Donald was the eldest of eight children and the brother of Sir John Young Walker Macalister. Like his brother he dreamt of a medical career; unlike John, Donald eventually fulfilled this dream, earning his doctorate from Cambridge in 1884 and being elected a Fellow of the Royal College of Physicians of London two years later.[2] However, much of his career was spent in academia, first as a tutor and lecturer at Cambridge, and later at Glasgow, where he was appointed principal in 1907 and chancellor in 1929. Sir Donald oversaw “an ambitious building programme” at Glasgow and the establishment of more than twenty new academic chairs,[3] including obstetrics and gynaecology, pathology, Scottish History and literature, bacteriology, mercantile law, and applied physics.[4] He published works on a similarly wide variety of topics, and was fluent in quite a number of languages. His many achievements were recognised formally with a knighthood in 1907 and a baronetcy in 1924.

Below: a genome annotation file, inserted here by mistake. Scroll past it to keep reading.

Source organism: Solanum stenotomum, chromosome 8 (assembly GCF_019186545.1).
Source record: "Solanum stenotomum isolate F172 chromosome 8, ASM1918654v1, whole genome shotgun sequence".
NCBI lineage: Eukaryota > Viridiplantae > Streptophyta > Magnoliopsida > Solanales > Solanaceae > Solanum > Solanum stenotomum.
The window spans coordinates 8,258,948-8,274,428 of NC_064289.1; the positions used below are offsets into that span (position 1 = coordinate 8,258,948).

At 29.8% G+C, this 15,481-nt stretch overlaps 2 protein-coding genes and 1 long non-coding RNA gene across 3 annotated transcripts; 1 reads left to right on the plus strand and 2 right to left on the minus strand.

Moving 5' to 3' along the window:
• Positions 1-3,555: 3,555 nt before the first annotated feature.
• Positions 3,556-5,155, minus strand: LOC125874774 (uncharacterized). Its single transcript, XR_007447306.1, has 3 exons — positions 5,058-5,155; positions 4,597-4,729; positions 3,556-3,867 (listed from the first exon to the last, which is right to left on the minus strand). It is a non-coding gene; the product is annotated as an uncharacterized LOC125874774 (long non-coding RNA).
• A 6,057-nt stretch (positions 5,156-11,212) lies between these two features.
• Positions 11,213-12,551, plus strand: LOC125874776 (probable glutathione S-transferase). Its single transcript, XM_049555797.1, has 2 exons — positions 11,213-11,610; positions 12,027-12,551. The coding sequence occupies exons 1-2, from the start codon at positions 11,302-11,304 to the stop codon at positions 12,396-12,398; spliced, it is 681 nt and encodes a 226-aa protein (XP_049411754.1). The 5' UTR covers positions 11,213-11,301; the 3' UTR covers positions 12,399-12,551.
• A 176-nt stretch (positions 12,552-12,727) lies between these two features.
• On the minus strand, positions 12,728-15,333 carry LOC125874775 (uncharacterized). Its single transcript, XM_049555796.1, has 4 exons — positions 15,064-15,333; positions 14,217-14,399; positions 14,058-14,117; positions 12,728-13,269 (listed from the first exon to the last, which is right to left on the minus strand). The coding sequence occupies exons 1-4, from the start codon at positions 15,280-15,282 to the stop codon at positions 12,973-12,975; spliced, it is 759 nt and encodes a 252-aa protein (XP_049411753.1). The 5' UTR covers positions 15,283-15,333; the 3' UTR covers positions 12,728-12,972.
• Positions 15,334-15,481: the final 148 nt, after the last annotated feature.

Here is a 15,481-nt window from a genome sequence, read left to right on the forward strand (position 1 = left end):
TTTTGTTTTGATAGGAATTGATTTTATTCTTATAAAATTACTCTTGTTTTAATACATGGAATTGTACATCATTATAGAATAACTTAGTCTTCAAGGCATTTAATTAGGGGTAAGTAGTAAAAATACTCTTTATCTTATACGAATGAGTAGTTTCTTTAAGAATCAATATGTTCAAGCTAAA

Donald Macalister married later in life, and when he died in 1934, he left no children.[5] He was buried in Cambridge.[6]

Copyright (c) Lynn McAlister, 2013

[1] The Incomparable Mac: A Biographical Study of Sir John Young Walker Macalister, p. 11 
[2]Obituary: Sir Donald MacAlister, Bt., K.C.B., M.D., D.C.L., LL.D., D.Sc., F.R.C.P., Chancellor of the University of Glasgow; late President of the General Medical Council’ in the British Medical Journal (20 January, 1934): 125-6. 
[3] University of Glasgow web site 
[4] obituary 
[5] obituary 
[6] Find-a-Grave

A Royal Summons

On this day in 1531, Donald Macalister was one of several men from the West Highlands and Hebrides summoned to appear before the king to answer for ‘certain treasonous actions’. None of those named turned up, and a new summons was issued on the 28th. When they once again failed to appear, parliament granted them until the following year.[1]